by Michael S. Kaplan, published on 2007/09/27 03:01 -04:00, original URI: http://blogs.msdn.com/b/michkap/archive/2007/09/27/5110938.aspx
The question I was asked via the Comment link by William was:
Very offtopic since this isn't an internationalization question, but I see you have answered questions about time zones before. So maybe you can answer mine.
Why does the time change happen at 2am?
Well, I could start by making it more of an internationalization question, and point out that it does not change at 2:00 AM for all time zones!
The biggest degree of difference is a time zone that has its daylight savings change happen at noon, and there are several that happen right at midnight or an hour or less from it.
Thankfully neither happens in the US, for very good reasons in both cases:
Assuming that 2 AM is the cutoff everywhere can cause problems as serious as those caused by It doesn't always happen on the hour problems, due to an algorithm making bad assumption on the day or the time....
Although this does not follow the usual definition of a localizability bug, it is not too far off of one given that its primary cause is code assuming that the time zone rules could never be different.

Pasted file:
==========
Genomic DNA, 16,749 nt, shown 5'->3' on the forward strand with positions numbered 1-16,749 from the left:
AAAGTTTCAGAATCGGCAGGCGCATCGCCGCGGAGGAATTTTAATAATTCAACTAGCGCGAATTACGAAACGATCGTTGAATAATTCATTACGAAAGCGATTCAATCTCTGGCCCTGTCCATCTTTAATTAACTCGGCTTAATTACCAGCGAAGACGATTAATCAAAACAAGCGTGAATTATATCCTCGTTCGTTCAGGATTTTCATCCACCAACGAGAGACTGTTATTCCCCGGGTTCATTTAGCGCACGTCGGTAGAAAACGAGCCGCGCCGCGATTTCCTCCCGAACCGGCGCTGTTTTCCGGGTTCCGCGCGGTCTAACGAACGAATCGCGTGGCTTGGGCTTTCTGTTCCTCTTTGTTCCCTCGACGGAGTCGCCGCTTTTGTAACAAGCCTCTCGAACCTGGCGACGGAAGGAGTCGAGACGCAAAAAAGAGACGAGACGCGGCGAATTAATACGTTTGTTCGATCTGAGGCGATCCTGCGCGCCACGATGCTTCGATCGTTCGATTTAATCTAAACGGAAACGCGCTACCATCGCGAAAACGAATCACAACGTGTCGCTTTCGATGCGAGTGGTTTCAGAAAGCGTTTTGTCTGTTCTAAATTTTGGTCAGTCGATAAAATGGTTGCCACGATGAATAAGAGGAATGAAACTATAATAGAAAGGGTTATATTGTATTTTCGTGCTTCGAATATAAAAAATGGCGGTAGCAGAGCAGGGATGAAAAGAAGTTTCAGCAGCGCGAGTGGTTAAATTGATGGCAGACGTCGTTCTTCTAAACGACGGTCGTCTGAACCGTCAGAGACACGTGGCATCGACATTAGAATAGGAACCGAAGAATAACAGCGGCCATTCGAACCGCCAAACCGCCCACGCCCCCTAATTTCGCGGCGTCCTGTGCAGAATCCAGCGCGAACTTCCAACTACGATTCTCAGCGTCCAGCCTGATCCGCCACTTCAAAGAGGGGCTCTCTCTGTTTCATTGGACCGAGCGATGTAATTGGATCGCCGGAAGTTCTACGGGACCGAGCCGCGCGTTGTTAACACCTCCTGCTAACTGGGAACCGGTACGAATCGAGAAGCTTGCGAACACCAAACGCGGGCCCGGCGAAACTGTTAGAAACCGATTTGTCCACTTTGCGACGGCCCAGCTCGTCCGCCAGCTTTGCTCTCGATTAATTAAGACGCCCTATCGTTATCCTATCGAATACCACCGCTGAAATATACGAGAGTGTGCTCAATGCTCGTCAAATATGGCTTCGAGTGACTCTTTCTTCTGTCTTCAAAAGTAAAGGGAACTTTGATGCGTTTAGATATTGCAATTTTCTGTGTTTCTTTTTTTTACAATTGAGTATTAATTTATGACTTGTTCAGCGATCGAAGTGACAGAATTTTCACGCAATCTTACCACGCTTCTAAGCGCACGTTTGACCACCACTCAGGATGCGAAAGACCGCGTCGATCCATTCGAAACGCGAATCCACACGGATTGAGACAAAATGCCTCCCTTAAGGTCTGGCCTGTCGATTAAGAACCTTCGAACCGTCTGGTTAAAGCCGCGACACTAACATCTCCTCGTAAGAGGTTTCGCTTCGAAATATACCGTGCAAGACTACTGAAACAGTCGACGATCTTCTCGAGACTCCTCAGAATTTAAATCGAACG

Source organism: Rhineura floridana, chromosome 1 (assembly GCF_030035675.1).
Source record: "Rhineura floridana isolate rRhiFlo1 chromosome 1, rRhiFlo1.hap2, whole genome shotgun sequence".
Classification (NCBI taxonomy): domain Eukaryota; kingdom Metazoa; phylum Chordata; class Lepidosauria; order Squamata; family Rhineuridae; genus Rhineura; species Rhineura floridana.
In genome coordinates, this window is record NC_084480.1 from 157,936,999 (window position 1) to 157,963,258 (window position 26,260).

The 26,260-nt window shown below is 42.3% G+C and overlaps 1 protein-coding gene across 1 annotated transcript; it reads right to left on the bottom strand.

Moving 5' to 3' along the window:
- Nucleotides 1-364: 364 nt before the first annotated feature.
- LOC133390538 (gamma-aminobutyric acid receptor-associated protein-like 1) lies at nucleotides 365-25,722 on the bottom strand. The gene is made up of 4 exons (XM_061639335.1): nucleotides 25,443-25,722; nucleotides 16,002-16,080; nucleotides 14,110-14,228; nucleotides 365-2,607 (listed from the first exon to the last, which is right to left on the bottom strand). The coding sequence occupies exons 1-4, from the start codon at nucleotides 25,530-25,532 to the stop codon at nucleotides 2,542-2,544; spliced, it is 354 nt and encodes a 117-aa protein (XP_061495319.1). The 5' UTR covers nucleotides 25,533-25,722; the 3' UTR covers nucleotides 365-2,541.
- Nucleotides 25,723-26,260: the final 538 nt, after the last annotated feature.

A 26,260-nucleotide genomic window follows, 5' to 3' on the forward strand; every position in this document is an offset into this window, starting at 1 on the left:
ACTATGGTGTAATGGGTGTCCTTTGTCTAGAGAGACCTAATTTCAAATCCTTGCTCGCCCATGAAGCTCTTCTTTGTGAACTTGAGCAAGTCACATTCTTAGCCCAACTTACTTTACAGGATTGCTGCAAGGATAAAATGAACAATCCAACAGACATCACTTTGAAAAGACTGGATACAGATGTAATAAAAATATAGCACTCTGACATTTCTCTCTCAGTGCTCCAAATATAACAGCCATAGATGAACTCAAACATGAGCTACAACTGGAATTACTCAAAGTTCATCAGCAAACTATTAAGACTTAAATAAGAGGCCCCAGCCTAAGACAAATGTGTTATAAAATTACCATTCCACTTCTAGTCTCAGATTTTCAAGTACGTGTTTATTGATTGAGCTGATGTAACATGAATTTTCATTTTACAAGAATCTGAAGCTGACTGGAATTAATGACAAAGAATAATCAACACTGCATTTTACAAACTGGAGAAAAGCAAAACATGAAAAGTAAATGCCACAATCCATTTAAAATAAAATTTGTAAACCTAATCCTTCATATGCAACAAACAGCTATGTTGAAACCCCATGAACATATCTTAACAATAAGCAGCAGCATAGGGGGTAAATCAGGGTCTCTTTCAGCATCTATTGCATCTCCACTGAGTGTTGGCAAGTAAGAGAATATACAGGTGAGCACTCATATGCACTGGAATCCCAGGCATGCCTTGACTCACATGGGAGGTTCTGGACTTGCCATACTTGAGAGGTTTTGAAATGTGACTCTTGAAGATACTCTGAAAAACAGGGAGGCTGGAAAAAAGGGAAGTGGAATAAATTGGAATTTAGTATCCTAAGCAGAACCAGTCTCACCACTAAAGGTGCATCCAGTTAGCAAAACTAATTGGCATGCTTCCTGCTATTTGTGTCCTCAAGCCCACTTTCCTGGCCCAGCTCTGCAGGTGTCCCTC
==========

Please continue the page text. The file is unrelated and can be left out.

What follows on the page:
That and the fact that such issues care in a more literal way about remembering that the world is round (the kind of phrase that is used more speculatively to talk about localizability/internationalization issues!), and it ends up feeling entirely relevant and on-topic as a localizability issue! :-)
This post brought to you by Ť (U+0164, a.k.a. LATIN CAPITAL LETTER T WITH CARON)
# John Cowan on 27 Sep 2007 9:39 AM:
It's also important to notice that some DST transitions happen at a particular moment in local time, whereas others are defined by universal time. For example, North America makes the DST transition at 2 AM local time in each zone that observes DST, causing the time-zone change to ripple across the continent from Atlantic Time to Aleutian Time. (Newfoundland/Labrador obey different rules, and Hawaii doesn't observe DST.)
In the EU, on the other hand, all zones transition simultaneously at 1 AM UTC, though the local time varies from one zone to another. The Olsen time zone database provides full details for the rest of the world.
# Michael S. Kaplan on 27 Sep 2007 11:07 AM:
Hey John, the US situation you describe is the reason for the experience I had in my post The weirdness of the DST change on SIAO.... since this blog is hosted on east coast servers even though I have west coast time zone settings....
go to newer or older post, or back to index or month or day